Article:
Dangerous rivers

When I arrived in Burkina Faso in 1978 there was an ongoing effort to eradicate river blindness, a desease that left some villages with 30 percent of the adults blind and which affects the sight of 800,000 people worldwide. It infected the most fertile areas of that arid country which suffers from famines, causing people to move away from desperately needed farmland. It drove people away from rivers and the nessecary water they provide. The decades of effort and tens of millions of dollars spent fighting River Blindness had only modest success. River blindness persisted.

But  William C. Campbell and Satoshi Ōmura discovered a drug for which they were awarded the 2015 Nobel prize in Physiology or Medicine.  This new drug  radically lowered the incidence of River Blindness. Better, it also treated many other debilitating parasitic deseases which cause suffering in some of the world’s poorest communities. For a very small  fraction of the cost of previous eradication efforts and a much higher success rate people could take this drug only once a year with few side effets and they would never go blind. It’s been rightly called a miracle drug.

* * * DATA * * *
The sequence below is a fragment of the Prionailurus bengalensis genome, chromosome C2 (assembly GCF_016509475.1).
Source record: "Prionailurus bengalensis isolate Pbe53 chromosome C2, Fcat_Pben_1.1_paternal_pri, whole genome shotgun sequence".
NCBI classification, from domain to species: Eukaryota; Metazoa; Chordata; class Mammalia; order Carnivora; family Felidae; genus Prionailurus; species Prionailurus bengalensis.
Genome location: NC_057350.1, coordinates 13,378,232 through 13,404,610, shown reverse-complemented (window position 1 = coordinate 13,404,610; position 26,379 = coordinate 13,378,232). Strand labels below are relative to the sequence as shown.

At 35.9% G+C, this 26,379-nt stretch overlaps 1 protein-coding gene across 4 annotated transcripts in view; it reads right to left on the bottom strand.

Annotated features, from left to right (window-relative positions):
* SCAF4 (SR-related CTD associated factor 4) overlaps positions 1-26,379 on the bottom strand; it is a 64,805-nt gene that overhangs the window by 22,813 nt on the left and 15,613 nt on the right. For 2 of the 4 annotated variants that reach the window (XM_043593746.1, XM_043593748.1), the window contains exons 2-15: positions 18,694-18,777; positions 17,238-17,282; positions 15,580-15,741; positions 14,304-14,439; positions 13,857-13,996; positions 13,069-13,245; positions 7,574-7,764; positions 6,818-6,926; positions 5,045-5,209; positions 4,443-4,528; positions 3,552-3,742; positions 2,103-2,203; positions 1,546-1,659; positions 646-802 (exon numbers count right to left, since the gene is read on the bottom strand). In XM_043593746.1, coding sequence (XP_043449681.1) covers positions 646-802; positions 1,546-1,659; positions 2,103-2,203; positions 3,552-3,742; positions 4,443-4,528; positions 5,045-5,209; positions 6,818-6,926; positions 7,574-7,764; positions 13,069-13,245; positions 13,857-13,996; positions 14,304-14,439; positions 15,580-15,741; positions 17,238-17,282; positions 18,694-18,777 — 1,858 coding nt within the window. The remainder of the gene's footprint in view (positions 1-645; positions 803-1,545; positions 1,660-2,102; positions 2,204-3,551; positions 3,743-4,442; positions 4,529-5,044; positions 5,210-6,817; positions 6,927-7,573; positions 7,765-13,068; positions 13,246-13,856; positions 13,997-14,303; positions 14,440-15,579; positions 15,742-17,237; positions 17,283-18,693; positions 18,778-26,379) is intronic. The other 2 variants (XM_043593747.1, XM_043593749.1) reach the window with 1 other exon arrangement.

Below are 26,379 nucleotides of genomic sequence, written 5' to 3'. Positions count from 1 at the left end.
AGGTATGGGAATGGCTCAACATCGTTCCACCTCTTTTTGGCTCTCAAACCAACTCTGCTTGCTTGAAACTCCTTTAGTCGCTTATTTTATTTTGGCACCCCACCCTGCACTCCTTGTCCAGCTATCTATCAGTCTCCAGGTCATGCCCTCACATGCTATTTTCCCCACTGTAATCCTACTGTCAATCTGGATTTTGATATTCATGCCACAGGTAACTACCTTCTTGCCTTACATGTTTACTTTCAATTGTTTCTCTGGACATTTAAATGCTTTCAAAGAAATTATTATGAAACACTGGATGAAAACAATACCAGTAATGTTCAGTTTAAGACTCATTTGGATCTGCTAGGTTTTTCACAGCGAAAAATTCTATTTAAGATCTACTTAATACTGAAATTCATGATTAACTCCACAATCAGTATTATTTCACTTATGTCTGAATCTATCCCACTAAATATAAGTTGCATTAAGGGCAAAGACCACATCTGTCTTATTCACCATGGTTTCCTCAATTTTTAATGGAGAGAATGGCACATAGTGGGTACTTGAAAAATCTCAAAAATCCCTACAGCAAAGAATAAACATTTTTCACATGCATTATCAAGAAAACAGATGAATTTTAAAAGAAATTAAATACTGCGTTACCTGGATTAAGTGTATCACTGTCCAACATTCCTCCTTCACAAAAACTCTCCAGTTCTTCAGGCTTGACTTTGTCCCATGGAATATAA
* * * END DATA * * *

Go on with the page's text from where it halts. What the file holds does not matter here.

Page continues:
People no longer feared living in areas with adequate water and where the ground could produce enough food.  Better yet, people can use this drug to get rid of worms and other parasites in their farm animals, such as the donkeys which pull carts for those farmers too poor to own a truck which is almost all of them.  The Nobel committee said that the drug  “provided humankind with powerful new means to combat these debilitating diseases that affect hundreds of millions of people annually. The consequences in terms of improved human health and reduced suffering are immeasurable.”

It has been called one of the most important drugs ever discovered, along with penicillin and aspirin. It is estimated that humans have taken between 3 and 4 billions doses of it.

The wonder drug Campbell and Omura discovered, in a slightly different form, is Ivermectin – the drug being derogatorily called a “horse dewormer” in the US press because, on top of its many marvelous properties, it deworms horses too.

https://youtu.be/NHmYXk9cU0o

2 thoughts on “Dangerous rivers

  1. Well, isn’t that interesting! How nice to read a positive post (not that yours are particularly negative) instead of what social media tends towards these days. Thanks for the other side of ivermectin!

    Liked by 1 person

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